In a March 9, 2009 article entitled “IBM chief upbeat on growth potential”, Kevin White writes about IBM’s optimism that it can parlay its 8 million square feet of data center resources into a virtualized, cloud based computing infrastructure that dynamically manages business services. “In an upbeat letter to shareholders, chairman and CEO Sam Palmisano outlined how the company would develop smart, digitally aware, networked and intelligent systems with pervasive instrumentation and interconnection, as well as build out cloud computing services. ”
IBM’s Willy Chiu, VP for IBM’s Cloud Labs described how the company is working to be able to string them all together through virtualisation and cloud-based provisioning so as to be able to dynamically manage business services. “Ultimately, it’s all about changing the economics of enterprise computing. It’s all about boosting efficiency. And it’s about doing more with less.”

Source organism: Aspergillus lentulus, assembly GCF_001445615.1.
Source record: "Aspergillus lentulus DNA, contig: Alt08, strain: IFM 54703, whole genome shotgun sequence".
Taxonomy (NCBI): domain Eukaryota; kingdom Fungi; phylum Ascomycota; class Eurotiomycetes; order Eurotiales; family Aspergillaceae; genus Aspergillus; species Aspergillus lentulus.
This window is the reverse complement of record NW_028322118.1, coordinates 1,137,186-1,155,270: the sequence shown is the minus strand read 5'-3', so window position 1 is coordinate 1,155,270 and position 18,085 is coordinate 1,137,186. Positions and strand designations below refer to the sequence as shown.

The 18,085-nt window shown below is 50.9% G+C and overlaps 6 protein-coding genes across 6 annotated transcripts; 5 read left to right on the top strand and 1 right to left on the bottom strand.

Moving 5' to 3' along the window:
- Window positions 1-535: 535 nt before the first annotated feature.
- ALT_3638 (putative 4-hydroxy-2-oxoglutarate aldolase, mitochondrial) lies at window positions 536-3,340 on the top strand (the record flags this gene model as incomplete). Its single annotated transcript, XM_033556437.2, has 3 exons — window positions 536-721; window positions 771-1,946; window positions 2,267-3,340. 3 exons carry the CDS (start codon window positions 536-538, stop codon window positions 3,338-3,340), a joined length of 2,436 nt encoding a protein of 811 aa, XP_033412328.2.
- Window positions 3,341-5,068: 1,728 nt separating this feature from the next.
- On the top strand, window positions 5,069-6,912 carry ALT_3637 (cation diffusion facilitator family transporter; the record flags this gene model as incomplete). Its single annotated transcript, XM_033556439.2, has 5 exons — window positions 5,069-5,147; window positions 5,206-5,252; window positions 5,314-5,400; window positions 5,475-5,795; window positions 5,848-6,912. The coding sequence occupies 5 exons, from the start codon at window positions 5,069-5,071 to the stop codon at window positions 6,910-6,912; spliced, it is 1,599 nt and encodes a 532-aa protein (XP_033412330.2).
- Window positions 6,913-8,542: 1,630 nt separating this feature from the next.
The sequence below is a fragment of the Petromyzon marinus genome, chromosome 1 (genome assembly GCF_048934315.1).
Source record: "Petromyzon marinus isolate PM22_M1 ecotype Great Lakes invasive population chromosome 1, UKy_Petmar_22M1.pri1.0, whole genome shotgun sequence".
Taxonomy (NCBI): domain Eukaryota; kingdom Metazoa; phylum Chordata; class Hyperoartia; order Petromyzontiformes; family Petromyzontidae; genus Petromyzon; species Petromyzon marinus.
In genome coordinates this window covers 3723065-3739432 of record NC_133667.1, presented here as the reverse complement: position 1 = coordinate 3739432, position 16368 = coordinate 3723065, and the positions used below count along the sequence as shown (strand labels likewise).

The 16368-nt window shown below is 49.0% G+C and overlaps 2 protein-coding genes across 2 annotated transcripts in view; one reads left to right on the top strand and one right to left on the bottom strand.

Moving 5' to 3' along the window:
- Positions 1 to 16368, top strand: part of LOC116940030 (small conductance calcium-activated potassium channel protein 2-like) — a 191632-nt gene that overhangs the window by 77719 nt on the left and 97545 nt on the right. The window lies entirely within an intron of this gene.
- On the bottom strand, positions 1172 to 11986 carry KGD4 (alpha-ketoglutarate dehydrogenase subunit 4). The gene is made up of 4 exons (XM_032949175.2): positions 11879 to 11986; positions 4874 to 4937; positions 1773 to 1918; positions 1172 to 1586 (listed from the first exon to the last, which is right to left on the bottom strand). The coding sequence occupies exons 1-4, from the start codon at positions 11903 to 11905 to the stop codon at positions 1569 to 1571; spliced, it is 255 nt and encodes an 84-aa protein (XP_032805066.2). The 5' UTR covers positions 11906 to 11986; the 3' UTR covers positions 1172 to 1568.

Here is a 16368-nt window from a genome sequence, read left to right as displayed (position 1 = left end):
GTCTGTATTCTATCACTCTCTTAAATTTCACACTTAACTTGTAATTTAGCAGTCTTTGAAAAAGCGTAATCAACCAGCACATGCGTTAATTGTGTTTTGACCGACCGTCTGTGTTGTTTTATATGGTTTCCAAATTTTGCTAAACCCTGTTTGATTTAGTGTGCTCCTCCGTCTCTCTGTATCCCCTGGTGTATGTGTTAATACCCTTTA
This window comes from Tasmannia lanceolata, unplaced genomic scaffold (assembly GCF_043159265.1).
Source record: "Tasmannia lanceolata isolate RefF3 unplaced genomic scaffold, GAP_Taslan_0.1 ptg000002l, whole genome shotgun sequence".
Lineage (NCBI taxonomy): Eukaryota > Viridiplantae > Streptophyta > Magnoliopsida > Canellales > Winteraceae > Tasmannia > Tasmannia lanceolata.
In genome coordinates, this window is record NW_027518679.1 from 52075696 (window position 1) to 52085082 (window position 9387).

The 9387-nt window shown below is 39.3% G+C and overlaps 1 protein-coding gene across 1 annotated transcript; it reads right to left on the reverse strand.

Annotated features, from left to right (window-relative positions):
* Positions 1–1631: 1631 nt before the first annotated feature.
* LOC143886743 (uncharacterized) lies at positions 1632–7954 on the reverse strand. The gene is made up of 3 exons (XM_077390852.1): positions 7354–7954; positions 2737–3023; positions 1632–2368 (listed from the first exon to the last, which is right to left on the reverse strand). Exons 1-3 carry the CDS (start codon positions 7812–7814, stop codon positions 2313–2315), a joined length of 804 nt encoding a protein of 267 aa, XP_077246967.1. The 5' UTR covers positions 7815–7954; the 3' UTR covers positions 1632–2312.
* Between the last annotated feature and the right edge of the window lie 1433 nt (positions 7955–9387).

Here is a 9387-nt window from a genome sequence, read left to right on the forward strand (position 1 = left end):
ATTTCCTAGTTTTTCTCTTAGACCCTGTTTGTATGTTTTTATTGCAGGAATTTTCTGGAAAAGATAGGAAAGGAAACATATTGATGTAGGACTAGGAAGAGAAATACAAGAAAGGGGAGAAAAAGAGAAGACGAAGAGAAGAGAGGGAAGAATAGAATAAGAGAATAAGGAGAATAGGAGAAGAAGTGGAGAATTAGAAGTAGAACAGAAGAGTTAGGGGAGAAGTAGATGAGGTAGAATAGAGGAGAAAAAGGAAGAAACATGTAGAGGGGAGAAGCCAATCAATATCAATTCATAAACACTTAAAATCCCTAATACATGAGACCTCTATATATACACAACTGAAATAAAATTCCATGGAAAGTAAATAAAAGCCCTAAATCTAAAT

Before Twitter, before Google, before Microsoft there was IBM. The gold standard of corporate excellence was a proud organization and the “men of IBM” wore blue suits with white ties. IBM stood for reliability and innovation. It was the “go to” equipment choice – don’t bother considering the alternatives.
But dominance led to complacency and IBM lost its way. This loss of prestige and power was personified by its inability to understand young Bill Gates who clearly outmaneuvered IBM in Microsoft’s early days. Since then, the proudest of U.S. corporations has been quiet for a long time. Its biggest news was its 2004 $1.75B sale of its PC business to the Lenovo Group. IBM once dominated this business but failed to keep pace with Dell and Hewlett Packard.
Can IBM rise once more and be king? Stay tuned.